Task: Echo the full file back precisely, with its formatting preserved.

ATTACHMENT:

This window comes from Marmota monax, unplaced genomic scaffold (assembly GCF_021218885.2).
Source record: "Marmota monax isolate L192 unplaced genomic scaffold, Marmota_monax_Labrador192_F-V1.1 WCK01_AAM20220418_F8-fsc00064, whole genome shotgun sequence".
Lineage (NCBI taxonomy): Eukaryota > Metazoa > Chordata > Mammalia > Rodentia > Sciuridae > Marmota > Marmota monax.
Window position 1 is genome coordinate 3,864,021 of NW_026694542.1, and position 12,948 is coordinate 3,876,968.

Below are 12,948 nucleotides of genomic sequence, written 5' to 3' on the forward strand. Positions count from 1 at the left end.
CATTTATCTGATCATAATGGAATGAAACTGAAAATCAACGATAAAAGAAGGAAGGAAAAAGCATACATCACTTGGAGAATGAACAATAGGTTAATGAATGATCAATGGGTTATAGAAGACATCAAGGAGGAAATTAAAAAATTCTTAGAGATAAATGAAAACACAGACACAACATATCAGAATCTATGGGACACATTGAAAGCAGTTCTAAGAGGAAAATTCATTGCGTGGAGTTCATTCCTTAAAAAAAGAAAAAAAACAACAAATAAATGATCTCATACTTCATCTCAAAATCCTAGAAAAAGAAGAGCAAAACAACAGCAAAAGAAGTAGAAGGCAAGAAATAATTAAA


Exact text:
This window comes from Marmota monax, unplaced genomic scaffold (assembly GCF_021218885.2).
Source record: "Marmota monax isolate L192 unplaced genomic scaffold, Marmota_monax_Labrador192_F-V1.1 WCK01_AAM20220418_F8-fsc00064, whole genome shotgun sequence".
Lineage (NCBI taxonomy): Eukaryota > Metazoa > Chordata > Mammalia > Rodentia > Sciuridae > Marmota > Marmota monax.
Window position 1 is genome coordinate 3,864,021 of NW_026694542.1, and position 12,948 is coordinate 3,876,968.

Below are 12,948 nucleotides of genomic sequence, written 5' to 3' on the forward strand. Positions count from 1 at the left end.
CATTTATCTGATCATAATGGAATGAAACTGAAAATCAACGATAAAAGAAGGAAGGAAAAAGCATACATCACTTGGAGAATGAACAATAGGTTAATGAATGATCAATGGGTTATAGAAGACATCAAGGAGGAAATTAAAAAATTCTTAGAGATAAATGAAAACACAGACACAACATATCAGAATCTATGGGACACATTGAAAGCAGTTCTAAGAGGAAAATTCATTGCGTGGAGTTCATTCCTTAAAAAAAGAAAAAAAACAACAAATAAATGATCTCATACTTCATCTCAAAATCCTAGAAAAAGAAGAGCAAAACAACAGCAAAAGAAGTAGAAGGCAAGAAATAATTAAA